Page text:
They want us to step with trepidation. They want to break our spirits. They want us to stop. They want to change everything.
Whoever planned the attacks on the Boston Marathon hasn’t met many marathoners.
An otherwise perfect spring day in Boston was transformed into something ugly Monday. The joyous and triumphant atmosphere felt at the finish line of any marathon was replaced with horror as two bombs detonated near the final stretch of the race. Shrapnel exploded out of pressure-cooked metal containers stored in backpacks at the feet of innocent spectators. More than 180 were hurt. Some lost limbs. Three were killed.
We were all affected.
Twenty-six point two isn’t the toughest race, but it’s a good demarcation dividing someone trying to shed some pounds and someone looking to test their limits. Every serious runner, myself included, dreams about tearing down the final chute at Boston, crossing the line and having their names recorded with the elite. It is the crown jewel of the runner’s world.
Watching the full-audio version of the explosions turned the dream into a nightmare.
Running provides an escape for pavement pounders. It allows you to create a world where you make the rules, challenge yourself and win every day. For a fraternity that prides itself on overcoming trials, it felt like a defeating moment. It was an invasion of my world. An attack on everything good.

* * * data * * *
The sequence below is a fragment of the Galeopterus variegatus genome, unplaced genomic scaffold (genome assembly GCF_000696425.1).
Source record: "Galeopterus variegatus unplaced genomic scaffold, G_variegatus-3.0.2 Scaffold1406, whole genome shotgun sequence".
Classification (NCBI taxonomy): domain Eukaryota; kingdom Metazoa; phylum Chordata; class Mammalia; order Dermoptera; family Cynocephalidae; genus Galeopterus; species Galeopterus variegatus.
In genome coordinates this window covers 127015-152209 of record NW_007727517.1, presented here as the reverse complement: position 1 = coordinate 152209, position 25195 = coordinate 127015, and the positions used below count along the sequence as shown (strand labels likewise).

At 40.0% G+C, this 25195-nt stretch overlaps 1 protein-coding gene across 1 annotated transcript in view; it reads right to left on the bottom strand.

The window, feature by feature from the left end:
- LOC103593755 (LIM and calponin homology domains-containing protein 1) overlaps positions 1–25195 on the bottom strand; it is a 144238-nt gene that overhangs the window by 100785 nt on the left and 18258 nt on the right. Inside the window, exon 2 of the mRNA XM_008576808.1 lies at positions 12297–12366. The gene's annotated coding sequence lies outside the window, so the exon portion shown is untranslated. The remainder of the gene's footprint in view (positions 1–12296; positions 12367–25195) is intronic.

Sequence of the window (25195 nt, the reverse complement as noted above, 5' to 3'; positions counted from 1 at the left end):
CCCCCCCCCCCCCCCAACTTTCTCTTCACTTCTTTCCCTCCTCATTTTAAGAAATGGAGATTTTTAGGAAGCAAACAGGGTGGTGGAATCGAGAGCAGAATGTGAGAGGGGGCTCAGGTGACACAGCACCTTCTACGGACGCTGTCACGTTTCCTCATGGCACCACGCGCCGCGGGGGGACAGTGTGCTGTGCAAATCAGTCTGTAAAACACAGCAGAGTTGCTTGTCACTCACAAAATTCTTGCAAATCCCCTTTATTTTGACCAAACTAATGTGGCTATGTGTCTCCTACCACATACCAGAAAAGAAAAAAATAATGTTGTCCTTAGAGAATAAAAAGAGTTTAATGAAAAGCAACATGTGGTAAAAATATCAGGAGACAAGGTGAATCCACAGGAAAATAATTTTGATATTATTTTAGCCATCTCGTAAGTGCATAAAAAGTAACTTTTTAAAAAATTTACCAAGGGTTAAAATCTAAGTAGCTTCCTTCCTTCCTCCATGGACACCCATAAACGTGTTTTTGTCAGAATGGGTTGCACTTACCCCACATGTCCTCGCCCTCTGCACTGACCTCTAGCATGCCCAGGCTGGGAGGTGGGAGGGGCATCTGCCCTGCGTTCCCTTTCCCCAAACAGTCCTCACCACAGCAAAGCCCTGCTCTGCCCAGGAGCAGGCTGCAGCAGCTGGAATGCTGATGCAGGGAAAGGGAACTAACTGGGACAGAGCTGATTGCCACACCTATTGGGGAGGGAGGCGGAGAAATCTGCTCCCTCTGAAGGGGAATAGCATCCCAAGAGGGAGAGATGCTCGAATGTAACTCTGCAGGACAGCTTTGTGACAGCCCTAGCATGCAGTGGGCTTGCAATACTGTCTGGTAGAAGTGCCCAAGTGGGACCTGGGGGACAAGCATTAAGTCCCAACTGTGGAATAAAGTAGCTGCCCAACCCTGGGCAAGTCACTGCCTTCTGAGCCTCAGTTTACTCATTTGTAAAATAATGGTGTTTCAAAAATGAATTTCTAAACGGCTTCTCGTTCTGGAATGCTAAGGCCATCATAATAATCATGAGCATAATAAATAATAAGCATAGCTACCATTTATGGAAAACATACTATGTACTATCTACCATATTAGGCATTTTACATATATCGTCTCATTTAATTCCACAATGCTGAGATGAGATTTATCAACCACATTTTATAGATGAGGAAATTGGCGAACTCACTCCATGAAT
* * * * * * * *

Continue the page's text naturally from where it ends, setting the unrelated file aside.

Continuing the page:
And then, with cameras rolling, the indefatigable spirit was put on display. Runners and spectators could be seen dashing toward the explosions. Joining first responders, these heroes ignored the flowing streams of blood on the sidewalk and their own fears to render assistance. By the logic of terrorism, it was reasonable to think another explosion could soon follow. They risked their lives.
Mass chaos. Mass fear. And still, humans ran to save other humans. It was a welcome sign of humanity in a time when faith in humanity seems to be diminished. For any runner who helped, the external fears they felt were probably comparable to many internal demons vanquished during years and months of training.
As someone who’s finished seven marathons, typically the last thing you want to do at the end of a race is give anything else. But several news outlets reported runners continued from the finish line over to Mass General Hospital to donate blood after the attack.
This is humbling. It will heighten awareness. But it will not defeat this world we’ve created. Shortly after the bombings, upcoming races around the world including London, Cincinnati and the Indianapolis Mini announced they will be run as planned.
The terrorists who planned the Boston attack picked the wrong crowd if they were trying to single out a group to force into submission. Most of us have been ignoring our limitations for years.
The evil minds might have accomplished one thing: they’ve changed us.
Every runner will have that much more purpose in their step during their next race.
Find Jack Molitor on Facebook and @AggieJack4 on Twitter, or call 640-4883.